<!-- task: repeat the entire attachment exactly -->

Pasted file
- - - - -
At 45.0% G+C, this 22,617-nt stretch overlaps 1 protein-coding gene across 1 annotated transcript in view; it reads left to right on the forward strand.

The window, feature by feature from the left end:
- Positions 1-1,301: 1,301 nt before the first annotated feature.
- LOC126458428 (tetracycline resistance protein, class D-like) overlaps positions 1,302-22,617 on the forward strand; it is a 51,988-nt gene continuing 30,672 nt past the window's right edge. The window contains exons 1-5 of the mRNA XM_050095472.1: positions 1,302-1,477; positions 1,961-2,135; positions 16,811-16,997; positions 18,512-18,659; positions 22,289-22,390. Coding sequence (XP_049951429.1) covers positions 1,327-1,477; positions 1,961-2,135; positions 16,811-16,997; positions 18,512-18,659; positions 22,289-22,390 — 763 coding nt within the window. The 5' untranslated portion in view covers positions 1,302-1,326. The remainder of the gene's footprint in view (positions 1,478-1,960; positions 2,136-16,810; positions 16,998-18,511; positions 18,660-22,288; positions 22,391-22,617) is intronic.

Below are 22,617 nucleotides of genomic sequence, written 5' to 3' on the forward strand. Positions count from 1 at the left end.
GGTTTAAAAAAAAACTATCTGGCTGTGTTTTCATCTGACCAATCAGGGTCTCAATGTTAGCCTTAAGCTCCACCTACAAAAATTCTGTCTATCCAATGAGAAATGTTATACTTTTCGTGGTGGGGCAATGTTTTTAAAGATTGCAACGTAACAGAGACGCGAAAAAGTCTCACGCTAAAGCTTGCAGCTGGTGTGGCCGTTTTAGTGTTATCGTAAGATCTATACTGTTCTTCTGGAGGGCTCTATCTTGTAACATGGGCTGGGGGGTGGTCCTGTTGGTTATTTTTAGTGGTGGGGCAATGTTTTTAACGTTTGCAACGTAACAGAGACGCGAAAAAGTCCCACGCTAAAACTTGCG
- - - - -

At 45.0% G+C, this 22,617-nt stretch overlaps 1 protein-coding gene across 1 annotated transcript in view; it reads left to right on the forward strand.

The window, feature by feature from the left end:
- Positions 1-1,301: 1,301 nt before the first annotated feature.
- LOC126458428 (tetracycline resistance protein, class D-like) overlaps positions 1,302-22,617 on the forward strand; it is a 51,988-nt gene continuing 30,672 nt past the window's right edge. The window contains exons 1-5 of the mRNA XM_050095472.1: positions 1,302-1,477; positions 1,961-2,135; positions 16,811-16,997; positions 18,512-18,659; positions 22,289-22,390. Coding sequence (XP_049951429.1) covers positions 1,327-1,477; positions 1,961-2,135; positions 16,811-16,997; positions 18,512-18,659; positions 22,289-22,390 — 763 coding nt within the window. The 5' untranslated portion in view covers positions 1,302-1,326. The remainder of the gene's footprint in view (positions 1,478-1,960; positions 2,136-16,810; positions 16,998-18,511; positions 18,660-22,288; positions 22,391-22,617) is intronic.

Below are 22,617 nucleotides of genomic sequence, written 5' to 3' on the forward strand. Positions count from 1 at the left end.
GGTTTAAAAAAAAACTATCTGGCTGTGTTTTCATCTGACCAATCAGGGTCTCAATGTTAGCCTTAAGCTCCACCTACAAAAATTCTGTCTATCCAATGAGAAATGTTATACTTTTCGTGGTGGGGCAATGTTTTTAAAGATTGCAACGTAACAGAGACGCGAAAAAGTCTCACGCTAAAGCTTGCAGCTGGTGTGGCCGTTTTAGTGTTATCGTAAGATCTATACTGTTCTTCTGGAGGGCTCTATCTTGTAACATGGGCTGGGGGGTGGTCCTGTTGGTTATTTTTAGTGGTGGGGCAATGTTTTTAACGTTTGCAACGTAACAGAGACGCGAAAAAGTCCCACGCTAAAACTTGCG